One of the most common patterns of overwork I see with clients stems from advancement. Here’s an example. Ellen worked for a startup that was doing well and growing like crazy. A natural systems-thinker, Ellen could anticipate potentials glitches down the road and know how to resolve them ahead of time. She got lots of thumbs-up from her manager to run with her solutions.
The only catch was that as a result, her workload kept growing and growing. Each new solution she came up with added to what was already on her plate. Eventually, her workload became untenable and overwhelming. That’s when she sought me out. She hired me to help her become successful at work again. She thought she was failing.
As people advance into more complex work, many jump into the new work without letting go of enough of their old work to make it possible to succeed. The solution is to offload some of what’s on their plate, either to someone already in the organization, or to a person who would be hired to do this work. There are at least two pieces to this process of offloading. One is to bring your manager on board — you’ll need his or her buy-in. The second piece is actually handing off — or delegating — parts of what is now your job.
Learning to delegate is a process — it’s not a trivial thing to learn how to do well. There are courses, books, and articles about how to become a good delegator. I sometimes lead workshops on delegating, and may write a blog post about it soon.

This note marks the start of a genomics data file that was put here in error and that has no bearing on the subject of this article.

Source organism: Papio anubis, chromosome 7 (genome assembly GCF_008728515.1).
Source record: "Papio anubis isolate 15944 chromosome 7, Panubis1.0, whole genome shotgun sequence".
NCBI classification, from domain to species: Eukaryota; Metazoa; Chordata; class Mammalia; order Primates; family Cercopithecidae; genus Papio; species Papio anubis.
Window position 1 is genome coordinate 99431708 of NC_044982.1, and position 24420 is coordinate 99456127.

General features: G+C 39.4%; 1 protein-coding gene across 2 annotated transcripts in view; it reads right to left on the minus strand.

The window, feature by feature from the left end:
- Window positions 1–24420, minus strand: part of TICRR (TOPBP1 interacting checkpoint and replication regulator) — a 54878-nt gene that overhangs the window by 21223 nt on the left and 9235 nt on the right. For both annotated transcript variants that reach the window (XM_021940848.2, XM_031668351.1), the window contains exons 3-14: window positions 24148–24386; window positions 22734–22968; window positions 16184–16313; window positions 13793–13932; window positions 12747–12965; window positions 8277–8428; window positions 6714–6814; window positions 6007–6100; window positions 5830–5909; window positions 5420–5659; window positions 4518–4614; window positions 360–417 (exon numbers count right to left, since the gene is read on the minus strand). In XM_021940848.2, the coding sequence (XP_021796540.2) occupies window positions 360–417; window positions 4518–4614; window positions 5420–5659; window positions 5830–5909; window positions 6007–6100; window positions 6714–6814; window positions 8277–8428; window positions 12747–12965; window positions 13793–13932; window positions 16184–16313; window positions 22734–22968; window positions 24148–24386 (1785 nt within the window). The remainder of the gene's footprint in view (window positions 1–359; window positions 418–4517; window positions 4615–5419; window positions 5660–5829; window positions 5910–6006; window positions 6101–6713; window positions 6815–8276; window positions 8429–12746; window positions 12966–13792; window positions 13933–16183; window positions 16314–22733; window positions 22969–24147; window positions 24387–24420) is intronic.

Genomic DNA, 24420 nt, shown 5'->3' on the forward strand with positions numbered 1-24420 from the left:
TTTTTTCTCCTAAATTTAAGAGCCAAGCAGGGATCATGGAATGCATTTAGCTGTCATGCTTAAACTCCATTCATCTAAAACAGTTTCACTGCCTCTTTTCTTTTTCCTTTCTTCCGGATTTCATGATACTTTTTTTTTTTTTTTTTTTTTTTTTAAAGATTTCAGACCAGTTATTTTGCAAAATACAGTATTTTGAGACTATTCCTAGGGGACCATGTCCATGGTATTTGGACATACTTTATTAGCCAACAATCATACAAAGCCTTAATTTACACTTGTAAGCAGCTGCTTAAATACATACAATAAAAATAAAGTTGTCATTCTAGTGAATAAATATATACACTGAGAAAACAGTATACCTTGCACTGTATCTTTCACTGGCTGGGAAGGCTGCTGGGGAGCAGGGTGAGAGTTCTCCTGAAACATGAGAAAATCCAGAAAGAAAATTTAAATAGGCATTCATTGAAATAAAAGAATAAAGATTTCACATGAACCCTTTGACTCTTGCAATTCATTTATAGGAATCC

Ellen was suffering from what I call the “If it’s on my plate I should be able to do it” syndrome. The solution for Ellen was to catalog all that she was doing and to quantify approximately how much time each of these items required of her weekly. When it was all down on paper, it became visible to her that the job as it was currently defined was impossible. No wonder she felt like she was failing!
I had her select the pieces she most wanted to keep, and draft a job description for the remaining responsibilities. Then she made the business case to her boss — that much of what was on her plate could be done by someone at a lower salary, which would free her up to do more of the work she currently found most engaging, which happened to be high-value work for the company’s long term strategy. Her boss hired someone to work for her.
When I raise the subject of delegating, many people immediately slam the door shut by saying, “Well there’s nobody at work I can hand work off to, and that’s not going to change. My boss will never let me delegate any of this off to a colleague or a more junior person.” I’m sure that some people reading this will identify with this position, and here is a suggestion for you. Delegate something on the home front. You will get some relief from that which will help you at work. Relief anywhere in the system helps.
By delegating, I mean have someone else do the task, using any means that will work. Hire, barter, trade, call in owed favors, indenture your children, whatever it takes. There is always something more you can delegate.
Have you had an experience like Ellen’s? Do you have an anecdote about a time when you used delegation to move things off your plate and expand your bandwidth? If so please share in the comments!